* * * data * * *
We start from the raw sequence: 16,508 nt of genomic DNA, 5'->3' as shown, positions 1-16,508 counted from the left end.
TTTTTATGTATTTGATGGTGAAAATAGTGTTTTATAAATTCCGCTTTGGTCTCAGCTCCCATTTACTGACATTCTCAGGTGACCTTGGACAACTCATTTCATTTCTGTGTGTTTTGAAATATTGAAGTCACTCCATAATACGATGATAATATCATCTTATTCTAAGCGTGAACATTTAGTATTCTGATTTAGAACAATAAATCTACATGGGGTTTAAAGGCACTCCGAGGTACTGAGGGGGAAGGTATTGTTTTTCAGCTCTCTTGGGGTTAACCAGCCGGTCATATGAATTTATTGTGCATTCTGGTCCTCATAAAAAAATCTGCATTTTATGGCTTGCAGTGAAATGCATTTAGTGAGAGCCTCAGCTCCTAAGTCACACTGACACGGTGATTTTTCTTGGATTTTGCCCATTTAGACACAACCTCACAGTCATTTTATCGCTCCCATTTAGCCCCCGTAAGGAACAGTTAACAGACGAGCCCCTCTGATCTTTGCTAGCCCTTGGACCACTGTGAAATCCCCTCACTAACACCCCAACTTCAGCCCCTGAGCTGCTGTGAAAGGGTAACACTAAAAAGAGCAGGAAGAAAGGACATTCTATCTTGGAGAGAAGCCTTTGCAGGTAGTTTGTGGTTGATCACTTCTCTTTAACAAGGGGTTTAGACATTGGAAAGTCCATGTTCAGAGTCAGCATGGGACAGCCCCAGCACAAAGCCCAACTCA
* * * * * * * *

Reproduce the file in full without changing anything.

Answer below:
We start from the raw sequence: 16,508 nt of genomic DNA, 5'->3' as shown, positions 1-16,508 counted from the left end.
TTTTTATGTATTTGATGGTGAAAATAGTGTTTTATAAATTCCGCTTTGGTCTCAGCTCCCATTTACTGACATTCTCAGGTGACCTTGGACAACTCATTTCATTTCTGTGTGTTTTGAAATATTGAAGTCACTCCATAATACGATGATAATATCATCTTATTCTAAGCGTGAACATTTAGTATTCTGATTTAGAACAATAAATCTACATGGGGTTTAAAGGCACTCCGAGGTACTGAGGGGGAAGGTATTGTTTTTCAGCTCTCTTGGGGTTAACCAGCCGGTCATATGAATTTATTGTGCATTCTGGTCCTCATAAAAAAATCTGCATTTTATGGCTTGCAGTGAAATGCATTTAGTGAGAGCCTCAGCTCCTAAGTCACACTGACACGGTGATTTTTCTTGGATTTTGCCCATTTAGACACAACCTCACAGTCATTTTATCGCTCCCATTTAGCCCCCGTAAGGAACAGTTAACAGACGAGCCCCTCTGATCTTTGCTAGCCCTTGGACCACTGTGAAATCCCCTCACTAACACCCCAACTTCAGCCCCTGAGCTGCTGTGAAAGGGTAACACTAAAAAGAGCAGGAAGAAAGGACATTCTATCTTGGAGAGAAGCCTTTGCAGGTAGTTTGTGGTTGATCACTTCTCTTTAACAAGGGGTTTAGACATTGGAAAGTCCATGTTCAGAGTCAGCATGGGACAGCCCCAGCACAAAGCCCAACTCA